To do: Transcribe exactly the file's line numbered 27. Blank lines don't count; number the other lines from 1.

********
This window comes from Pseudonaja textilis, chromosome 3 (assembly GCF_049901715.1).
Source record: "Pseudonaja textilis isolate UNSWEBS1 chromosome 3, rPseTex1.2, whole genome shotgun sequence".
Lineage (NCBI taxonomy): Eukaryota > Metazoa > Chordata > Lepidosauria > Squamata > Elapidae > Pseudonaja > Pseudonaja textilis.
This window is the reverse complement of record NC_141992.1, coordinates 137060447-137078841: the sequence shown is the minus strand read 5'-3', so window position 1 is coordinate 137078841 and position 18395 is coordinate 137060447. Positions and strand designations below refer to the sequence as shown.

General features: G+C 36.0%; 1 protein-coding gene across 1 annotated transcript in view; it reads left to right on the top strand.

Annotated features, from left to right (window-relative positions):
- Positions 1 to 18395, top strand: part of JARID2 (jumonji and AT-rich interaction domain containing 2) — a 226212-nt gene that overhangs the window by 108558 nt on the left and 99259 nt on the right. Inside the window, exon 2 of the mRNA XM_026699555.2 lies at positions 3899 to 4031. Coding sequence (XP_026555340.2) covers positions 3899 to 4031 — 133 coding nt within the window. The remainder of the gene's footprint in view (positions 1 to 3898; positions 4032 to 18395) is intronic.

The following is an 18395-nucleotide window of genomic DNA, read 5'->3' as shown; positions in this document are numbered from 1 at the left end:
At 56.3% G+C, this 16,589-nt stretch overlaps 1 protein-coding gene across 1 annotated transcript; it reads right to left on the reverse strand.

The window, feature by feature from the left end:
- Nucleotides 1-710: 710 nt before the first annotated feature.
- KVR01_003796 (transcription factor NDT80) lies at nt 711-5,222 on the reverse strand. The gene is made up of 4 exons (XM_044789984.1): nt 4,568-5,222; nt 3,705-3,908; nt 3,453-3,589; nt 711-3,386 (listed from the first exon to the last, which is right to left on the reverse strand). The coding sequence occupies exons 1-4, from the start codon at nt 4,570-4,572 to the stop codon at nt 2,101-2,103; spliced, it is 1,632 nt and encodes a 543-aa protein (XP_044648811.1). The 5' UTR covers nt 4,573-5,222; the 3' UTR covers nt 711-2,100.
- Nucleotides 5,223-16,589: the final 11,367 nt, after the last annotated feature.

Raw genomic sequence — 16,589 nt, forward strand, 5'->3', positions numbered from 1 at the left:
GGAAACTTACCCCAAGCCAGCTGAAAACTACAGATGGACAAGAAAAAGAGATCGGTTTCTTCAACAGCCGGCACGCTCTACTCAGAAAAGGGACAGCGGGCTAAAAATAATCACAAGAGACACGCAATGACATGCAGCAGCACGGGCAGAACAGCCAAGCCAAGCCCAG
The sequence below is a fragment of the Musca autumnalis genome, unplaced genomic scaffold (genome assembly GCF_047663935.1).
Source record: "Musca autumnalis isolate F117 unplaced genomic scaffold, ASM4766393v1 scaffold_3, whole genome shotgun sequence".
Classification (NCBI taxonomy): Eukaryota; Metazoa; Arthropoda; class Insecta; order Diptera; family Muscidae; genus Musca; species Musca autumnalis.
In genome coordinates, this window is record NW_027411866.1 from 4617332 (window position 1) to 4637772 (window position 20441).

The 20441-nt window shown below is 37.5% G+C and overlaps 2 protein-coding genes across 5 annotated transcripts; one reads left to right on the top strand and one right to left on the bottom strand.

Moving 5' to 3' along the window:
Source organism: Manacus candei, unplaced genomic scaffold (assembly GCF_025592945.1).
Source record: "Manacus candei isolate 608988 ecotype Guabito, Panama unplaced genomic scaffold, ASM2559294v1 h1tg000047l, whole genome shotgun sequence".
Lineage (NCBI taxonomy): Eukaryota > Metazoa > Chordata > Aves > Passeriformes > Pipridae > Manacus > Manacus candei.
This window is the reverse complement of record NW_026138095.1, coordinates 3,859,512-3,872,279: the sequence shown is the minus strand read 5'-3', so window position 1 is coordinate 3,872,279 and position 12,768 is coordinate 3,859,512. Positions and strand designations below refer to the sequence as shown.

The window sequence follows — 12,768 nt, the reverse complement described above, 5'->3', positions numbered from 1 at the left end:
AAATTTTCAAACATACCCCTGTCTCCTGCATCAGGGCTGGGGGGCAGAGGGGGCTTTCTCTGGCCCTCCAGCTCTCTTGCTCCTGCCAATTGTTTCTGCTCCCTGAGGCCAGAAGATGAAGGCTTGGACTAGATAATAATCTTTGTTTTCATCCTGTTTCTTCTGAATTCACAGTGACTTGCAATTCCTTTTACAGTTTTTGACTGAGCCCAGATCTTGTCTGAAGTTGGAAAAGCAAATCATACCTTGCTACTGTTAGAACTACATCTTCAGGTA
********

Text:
AAATTTTCAAACATACCCCTGTCTCCTGCATCAGGGCTGGGGGGCAGAGGGGGCTTTCTCTGGCCCTCCAGCTCTCTTGCTCCTGCCAATTGTTTCTGCTCCCTGAGGCCAGAAGATGAAGGCTTGGACTAGATAATAATCTTTGTTTTCATCCTGTTTCTTCTGAATTCACAGTGACTTGCAATTCCTTTTACAGTTTTTGACTGAGCCCAGATCTTGTCTGAAGTTGGAAAAGCAAATCATACCTTGCTACTGTTAGAACTACATCTTCAGGTA